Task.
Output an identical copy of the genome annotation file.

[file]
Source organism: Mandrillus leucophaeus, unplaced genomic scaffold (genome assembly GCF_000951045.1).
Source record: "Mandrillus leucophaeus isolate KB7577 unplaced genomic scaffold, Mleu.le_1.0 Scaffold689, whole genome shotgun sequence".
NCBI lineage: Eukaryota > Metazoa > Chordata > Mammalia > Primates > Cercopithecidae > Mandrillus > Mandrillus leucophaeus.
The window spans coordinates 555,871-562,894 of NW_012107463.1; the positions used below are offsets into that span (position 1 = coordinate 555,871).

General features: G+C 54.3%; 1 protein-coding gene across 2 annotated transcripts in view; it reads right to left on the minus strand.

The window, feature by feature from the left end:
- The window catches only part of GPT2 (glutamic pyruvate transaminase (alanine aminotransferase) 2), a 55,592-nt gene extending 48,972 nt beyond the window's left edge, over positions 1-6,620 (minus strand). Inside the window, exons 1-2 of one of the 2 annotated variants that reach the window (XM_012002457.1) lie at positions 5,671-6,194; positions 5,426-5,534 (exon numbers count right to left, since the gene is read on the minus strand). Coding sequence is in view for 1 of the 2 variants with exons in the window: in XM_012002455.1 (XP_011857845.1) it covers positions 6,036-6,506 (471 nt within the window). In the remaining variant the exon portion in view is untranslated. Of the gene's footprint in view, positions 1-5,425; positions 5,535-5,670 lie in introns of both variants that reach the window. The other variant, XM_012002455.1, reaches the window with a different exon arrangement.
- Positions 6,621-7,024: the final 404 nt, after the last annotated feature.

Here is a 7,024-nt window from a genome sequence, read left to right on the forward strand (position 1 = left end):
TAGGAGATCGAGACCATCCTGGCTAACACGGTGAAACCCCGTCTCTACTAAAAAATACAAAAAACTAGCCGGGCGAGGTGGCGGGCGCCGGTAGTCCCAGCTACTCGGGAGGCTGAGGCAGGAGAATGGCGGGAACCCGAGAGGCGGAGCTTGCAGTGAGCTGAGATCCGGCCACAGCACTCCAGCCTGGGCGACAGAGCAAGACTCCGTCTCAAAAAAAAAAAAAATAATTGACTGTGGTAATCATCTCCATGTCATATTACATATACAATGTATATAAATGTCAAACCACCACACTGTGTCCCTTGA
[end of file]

Source organism: Mandrillus leucophaeus, unplaced genomic scaffold (genome assembly GCF_000951045.1).
Source record: "Mandrillus leucophaeus isolate KB7577 unplaced genomic scaffold, Mleu.le_1.0 Scaffold689, whole genome shotgun sequence".
NCBI lineage: Eukaryota > Metazoa > Chordata > Mammalia > Primates > Cercopithecidae > Mandrillus > Mandrillus leucophaeus.
The window spans coordinates 555,871-562,894 of NW_012107463.1; the positions used below are offsets into that span (position 1 = coordinate 555,871).

General features: G+C 54.3%; 1 protein-coding gene across 2 annotated transcripts in view; it reads right to left on the minus strand.

The window, feature by feature from the left end:
- The window catches only part of GPT2 (glutamic pyruvate transaminase (alanine aminotransferase) 2), a 55,592-nt gene extending 48,972 nt beyond the window's left edge, over positions 1-6,620 (minus strand). Inside the window, exons 1-2 of one of the 2 annotated variants that reach the window (XM_012002457.1) lie at positions 5,671-6,194; positions 5,426-5,534 (exon numbers count right to left, since the gene is read on the minus strand). Coding sequence is in view for 1 of the 2 variants with exons in the window: in XM_012002455.1 (XP_011857845.1) it covers positions 6,036-6,506 (471 nt within the window). In the remaining variant the exon portion in view is untranslated. Of the gene's footprint in view, positions 1-5,425; positions 5,535-5,670 lie in introns of both variants that reach the window. The other variant, XM_012002455.1, reaches the window with a different exon arrangement.
- Positions 6,621-7,024: the final 404 nt, after the last annotated feature.

Here is a 7,024-nt window from a genome sequence, read left to right on the forward strand (position 1 = left end):
TAGGAGATCGAGACCATCCTGGCTAACACGGTGAAACCCCGTCTCTACTAAAAAATACAAAAAACTAGCCGGGCGAGGTGGCGGGCGCCGGTAGTCCCAGCTACTCGGGAGGCTGAGGCAGGAGAATGGCGGGAACCCGAGAGGCGGAGCTTGCAGTGAGCTGAGATCCGGCCACAGCACTCCAGCCTGGGCGACAGAGCAAGACTCCGTCTCAAAAAAAAAAAAAATAATTGACTGTGGTAATCATCTCCATGTCATATTACATATACAATGTATATAAATGTCAAACCACCACACTGTGTCCCTTGA